Clostridial diseases are caused by anaerobic bacteria that are widespread in the environment, particularly in soil.

“It’s basically a bacterial infection. The elk ingest a spore and that spore basically needs to find an injury within the animal,” said Fyten.

“What it does is it finds where the liver fluke maybe sits within the liver and from there the bacteria grows and the animal gets like a septic shock.”

The latest elk to succumb to the disease was found earlier this month near the Banff recreation grounds.

“We collected that animal and did a necropsy on it and we’re sure that’s what happened,” said Fyten, adding there have been a total of three or four elk now to die of this bacterial infection.

“There could be more that we just don’t find. Literally, these animals, when this happens, it affects them pretty quick and they just drop over dead, and if it’s in the bush, we might not necessarily find it.”

Parks Canada documented a total of 36 known elk mortalities in 2021, but these are only the carcasses found or reported to them. There are likely more.

Of the 36, 20 elk were killed by predators.

“For 2021, the two biggest factors were wolves and cougars at 31 per cent each,” said Fyten. “Other carnivores would have been grizzly bears and coyotes.”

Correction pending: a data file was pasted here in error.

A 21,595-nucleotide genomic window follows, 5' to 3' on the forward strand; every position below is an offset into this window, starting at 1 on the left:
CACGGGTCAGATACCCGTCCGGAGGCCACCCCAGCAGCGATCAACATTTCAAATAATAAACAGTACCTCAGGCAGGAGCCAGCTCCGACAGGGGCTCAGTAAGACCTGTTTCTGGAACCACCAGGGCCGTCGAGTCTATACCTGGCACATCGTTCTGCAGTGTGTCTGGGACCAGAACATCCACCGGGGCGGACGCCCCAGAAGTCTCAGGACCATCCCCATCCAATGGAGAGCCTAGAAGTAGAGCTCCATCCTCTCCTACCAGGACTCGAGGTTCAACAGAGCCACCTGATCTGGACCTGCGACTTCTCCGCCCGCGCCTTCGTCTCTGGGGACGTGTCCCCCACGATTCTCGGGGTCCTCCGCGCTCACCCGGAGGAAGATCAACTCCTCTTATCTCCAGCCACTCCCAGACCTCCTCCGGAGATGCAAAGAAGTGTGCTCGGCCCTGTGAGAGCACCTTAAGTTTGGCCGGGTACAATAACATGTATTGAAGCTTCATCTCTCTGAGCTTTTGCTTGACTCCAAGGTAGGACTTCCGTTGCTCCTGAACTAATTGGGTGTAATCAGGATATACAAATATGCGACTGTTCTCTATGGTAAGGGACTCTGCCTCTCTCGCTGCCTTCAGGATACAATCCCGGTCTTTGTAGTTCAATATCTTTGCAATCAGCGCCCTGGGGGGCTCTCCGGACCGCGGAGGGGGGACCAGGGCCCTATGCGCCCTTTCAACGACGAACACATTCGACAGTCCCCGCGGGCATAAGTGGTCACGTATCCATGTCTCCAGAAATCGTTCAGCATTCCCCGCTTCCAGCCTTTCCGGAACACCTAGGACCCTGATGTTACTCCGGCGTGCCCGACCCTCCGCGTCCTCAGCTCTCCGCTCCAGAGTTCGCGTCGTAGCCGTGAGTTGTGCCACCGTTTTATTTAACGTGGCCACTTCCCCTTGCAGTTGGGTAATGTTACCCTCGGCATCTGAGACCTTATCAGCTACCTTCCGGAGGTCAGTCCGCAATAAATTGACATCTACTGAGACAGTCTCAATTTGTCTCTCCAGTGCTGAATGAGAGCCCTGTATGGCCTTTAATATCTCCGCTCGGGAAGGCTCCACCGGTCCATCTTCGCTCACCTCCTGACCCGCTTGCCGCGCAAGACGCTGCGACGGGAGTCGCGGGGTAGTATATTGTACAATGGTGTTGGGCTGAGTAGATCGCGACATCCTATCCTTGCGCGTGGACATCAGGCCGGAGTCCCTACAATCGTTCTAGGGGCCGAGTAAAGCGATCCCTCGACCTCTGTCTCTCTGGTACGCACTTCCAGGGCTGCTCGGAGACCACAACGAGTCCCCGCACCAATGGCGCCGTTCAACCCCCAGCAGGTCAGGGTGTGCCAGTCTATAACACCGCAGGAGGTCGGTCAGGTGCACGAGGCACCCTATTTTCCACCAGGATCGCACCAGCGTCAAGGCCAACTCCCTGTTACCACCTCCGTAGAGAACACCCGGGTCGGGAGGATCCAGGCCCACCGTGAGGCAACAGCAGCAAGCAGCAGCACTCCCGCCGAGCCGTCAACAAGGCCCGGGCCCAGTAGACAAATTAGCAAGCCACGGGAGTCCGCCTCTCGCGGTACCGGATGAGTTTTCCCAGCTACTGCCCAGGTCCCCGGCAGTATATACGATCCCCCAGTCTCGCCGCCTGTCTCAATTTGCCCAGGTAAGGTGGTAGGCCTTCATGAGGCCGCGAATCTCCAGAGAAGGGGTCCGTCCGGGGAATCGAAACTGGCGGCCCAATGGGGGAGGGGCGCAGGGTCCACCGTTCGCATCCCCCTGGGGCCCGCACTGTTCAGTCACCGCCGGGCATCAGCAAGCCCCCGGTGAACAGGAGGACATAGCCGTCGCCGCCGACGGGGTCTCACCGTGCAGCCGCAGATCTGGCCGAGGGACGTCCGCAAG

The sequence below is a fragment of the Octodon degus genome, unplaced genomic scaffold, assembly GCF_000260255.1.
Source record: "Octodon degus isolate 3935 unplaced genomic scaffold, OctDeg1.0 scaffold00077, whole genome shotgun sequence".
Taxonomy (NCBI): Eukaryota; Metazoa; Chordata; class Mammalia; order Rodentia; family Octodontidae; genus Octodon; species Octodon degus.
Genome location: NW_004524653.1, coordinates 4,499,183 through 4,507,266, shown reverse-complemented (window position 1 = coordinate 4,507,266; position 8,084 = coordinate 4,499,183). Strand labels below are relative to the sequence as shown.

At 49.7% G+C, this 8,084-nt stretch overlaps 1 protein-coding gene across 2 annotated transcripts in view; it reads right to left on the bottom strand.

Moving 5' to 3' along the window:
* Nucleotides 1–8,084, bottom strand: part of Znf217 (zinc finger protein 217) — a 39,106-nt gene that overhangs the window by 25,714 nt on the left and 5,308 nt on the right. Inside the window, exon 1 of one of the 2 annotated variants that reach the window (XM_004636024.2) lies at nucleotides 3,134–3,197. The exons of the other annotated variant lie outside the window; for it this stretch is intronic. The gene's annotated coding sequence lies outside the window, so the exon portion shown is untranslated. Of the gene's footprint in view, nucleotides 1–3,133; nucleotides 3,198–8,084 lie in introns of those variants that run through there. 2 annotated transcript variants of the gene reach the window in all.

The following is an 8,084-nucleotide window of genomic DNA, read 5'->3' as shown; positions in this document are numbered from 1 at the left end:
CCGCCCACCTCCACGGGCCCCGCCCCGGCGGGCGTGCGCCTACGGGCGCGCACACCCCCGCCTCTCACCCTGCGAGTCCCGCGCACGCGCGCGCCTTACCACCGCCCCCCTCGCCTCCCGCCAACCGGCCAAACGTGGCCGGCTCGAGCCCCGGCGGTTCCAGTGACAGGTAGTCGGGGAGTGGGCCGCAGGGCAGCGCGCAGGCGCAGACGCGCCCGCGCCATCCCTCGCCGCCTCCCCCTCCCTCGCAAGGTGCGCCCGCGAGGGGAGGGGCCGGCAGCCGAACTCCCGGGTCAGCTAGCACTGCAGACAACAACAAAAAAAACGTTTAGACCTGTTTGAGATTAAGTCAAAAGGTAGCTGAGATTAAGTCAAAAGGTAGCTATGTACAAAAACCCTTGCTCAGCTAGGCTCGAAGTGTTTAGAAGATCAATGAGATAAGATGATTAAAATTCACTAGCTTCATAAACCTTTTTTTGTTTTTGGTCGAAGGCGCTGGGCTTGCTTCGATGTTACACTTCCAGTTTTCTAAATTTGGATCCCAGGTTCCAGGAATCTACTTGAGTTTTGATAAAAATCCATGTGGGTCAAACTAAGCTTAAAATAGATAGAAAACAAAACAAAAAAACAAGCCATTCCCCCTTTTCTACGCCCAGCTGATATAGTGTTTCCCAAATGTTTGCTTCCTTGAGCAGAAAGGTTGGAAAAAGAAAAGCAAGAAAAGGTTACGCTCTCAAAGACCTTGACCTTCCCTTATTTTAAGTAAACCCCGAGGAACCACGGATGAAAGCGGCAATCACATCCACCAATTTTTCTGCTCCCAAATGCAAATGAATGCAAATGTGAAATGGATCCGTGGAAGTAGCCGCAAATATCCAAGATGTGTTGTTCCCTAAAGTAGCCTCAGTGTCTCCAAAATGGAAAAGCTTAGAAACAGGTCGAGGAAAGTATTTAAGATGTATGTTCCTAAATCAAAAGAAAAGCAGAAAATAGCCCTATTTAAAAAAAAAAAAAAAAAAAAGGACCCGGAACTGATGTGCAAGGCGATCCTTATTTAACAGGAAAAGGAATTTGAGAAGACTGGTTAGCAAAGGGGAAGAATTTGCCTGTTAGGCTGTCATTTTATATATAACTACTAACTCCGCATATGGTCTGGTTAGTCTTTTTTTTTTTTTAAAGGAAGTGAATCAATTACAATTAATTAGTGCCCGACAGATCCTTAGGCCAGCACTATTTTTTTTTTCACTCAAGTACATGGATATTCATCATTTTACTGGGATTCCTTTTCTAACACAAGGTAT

Elk were also killed by vehicles and trains, but none were destroyed for management reasons last year.

“We haven’t had any real big issues to deal with there,” said Fyten.

As part of the classified count, Parks Canada also looks at the cow-calf ratio. For 2021, the ratio was 29 per cent, slightly higher than the cow-calf ratio of 27 per cent the year before.

“What that indicates is we do have carnivores predating on newborn calves and young-of-years calves. It also indicates with that percentage that there’s going to be some recruitment,” said Fyten.

During the first year of the count in 1985, the cow-calf ratio was 57 per cent.

“That was high and our average is probably 30 per cent, somewhere in there,” said Fyten.

The Banff townsite has been essentially declared an elk-free zone since 1999 as part of a comprehensive elk management strategy to reduce elk attacks and restore natural processes, with ongoing regular patrols to haze them out.

The 1990s saw unnaturally high elk numbers as they sought a haven in the townsite from predators. It was not uncommon to see elk walking down Banff’s main streets looking for food in the urban-style gardens and lawns.

At the height of the population explosion, large numbers of elk also damaged the environment and destroyed areas of aspen and willows, which are key to the survival of songbirds and beavers.

Back then, there were an average of five elk attacks a year and as many as 100 aggressive encounters annually, including an attack on a toddler as he played in his backyard in 1998.

Parks Canada wants to remind visitors and residents to give elk the space they need, asking people to stay at least 30 metres away at all times of the year. That distance should increase during the spring calving season and the fall rut.

“That varies a little bit with elk being a little bit more aggressive at those times of year,” said Fyten.

While Parks Canada does regular patrols to keep elk out of the townsite, residents and visitors are asked to report any elk sightings in the townsite or any incidents in the park to Banff dispatch at 403-762-1470.